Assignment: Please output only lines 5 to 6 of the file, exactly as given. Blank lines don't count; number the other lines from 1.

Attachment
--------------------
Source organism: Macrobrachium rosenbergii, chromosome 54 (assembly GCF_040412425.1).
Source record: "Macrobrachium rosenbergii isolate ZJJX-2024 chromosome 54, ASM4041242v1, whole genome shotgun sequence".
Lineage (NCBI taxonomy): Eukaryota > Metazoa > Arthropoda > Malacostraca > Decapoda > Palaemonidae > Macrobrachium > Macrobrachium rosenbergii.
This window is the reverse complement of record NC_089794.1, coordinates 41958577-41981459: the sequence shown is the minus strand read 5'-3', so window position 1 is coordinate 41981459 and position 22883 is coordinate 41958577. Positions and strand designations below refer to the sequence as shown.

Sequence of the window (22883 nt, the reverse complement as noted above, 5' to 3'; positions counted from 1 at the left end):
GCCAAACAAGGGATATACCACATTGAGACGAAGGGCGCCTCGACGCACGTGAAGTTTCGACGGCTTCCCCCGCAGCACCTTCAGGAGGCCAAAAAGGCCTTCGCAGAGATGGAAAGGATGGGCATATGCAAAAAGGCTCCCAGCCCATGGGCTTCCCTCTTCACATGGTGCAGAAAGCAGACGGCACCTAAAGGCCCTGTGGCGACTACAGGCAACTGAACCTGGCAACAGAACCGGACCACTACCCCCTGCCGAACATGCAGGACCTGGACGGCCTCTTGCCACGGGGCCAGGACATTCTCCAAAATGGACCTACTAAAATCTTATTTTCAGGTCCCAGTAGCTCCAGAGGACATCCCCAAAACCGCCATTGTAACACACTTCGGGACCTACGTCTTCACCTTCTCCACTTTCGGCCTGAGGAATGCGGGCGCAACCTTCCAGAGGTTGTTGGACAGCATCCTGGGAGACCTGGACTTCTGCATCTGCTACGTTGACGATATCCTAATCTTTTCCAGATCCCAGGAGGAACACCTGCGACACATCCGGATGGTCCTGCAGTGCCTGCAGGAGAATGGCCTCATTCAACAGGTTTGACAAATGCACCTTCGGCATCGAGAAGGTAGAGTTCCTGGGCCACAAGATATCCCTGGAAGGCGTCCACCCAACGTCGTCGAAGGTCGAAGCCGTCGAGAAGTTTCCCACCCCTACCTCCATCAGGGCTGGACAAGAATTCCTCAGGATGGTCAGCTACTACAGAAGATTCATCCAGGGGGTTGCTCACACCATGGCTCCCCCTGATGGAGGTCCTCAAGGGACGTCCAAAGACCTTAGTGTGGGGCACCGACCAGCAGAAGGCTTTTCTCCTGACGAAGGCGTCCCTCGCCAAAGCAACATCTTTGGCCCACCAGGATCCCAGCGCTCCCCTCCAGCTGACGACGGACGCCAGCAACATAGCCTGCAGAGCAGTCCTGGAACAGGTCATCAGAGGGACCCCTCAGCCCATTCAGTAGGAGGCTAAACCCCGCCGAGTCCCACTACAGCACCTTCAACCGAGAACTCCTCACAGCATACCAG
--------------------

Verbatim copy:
Sequence of the window (22883 nt, the reverse complement as noted above, 5' to 3'; positions counted from 1 at the left end):
GCCAAACAAGGGATATACCACATTGAGACGAAGGGCGCCTCGACGCACGTGAAGTTTCGACGGCTTCCCCCGCAGCACCTTCAGGAGGCCAAAAAGGCCTTCGCAGAGATGGAAAGGATGGGCATATGCAAAAAGGCTCCCAGCCCATGGGCTTCCCTCTTCACATGGTGCAGAAAGCAGACGGCACCTAAAGGCCCTGTGGCGACTACAGGCAACTGAACCTGGCAACAGAACCGGACCACTACCCCCTGCCGAACATGCAGGACCTGGACGGCCTCTTGCCACGGGGCCAGGACATTCTCCAAAATGGACCTACTAAAATCTTATTTTCAGGTCCCAGTAGCTCCAGAGGACATCCCCAAAACCGCCATTGTAACACACTTCGGGACCTACGTCTTCACCTTCTCCACTTTCGGCCTGAGGAATGCGGGCGCAACCTTCCAGAGGTTGTTGGACAGCATCCTGGGAGACCTGGACTTCTGCATCTGCTACGTTGACGATATCCTAATCTTTTCCAGATCCCAGGAGGAACACCTGCGACACATCCGGATGGTCCTGCAGTGCCTGCAGGAGAATGGCCTCATTCAACAGGTTTGACAAATGCACCTTCGGCATCGAGAAGGTAGAGTTCCTGGGCCACAAGATATCCCTGGAAGGCGTCCACCCAACGTCGTCGAAGGTCGAAGCCGTCGAGAAGTTTCCCACCCCTACCTCCATCAGGGCTGGACAAGAATTCCTCAGGATGGTCAGCTACTACAGAAGATTCATCCAGGGGGTTGCTCACACCATGGCTCCCCCTGATGGAGGTCCTCAAGGGACGTCCAAAGACCTTAGTGTGGGGCACCGACCAGCAGAAGGCTTTTCTCCTGACGAAGGCGTCCCTCGCCAAAGCAACATCTTTGGCCCACCAGGATCCCAGCGCTCCCCTCCAGCTGACGACGGACGCCAGCAACATAGCCTGCAGAGCAGTCCTGGAACAGGTCATCAGAGGGACCCCTCAGCCCATTCAGTAGGAGGCTAAACCCCGCCGAGTCCCACTACAGCACCTTCAACCGAGAACTCCTCACAGCATACCAG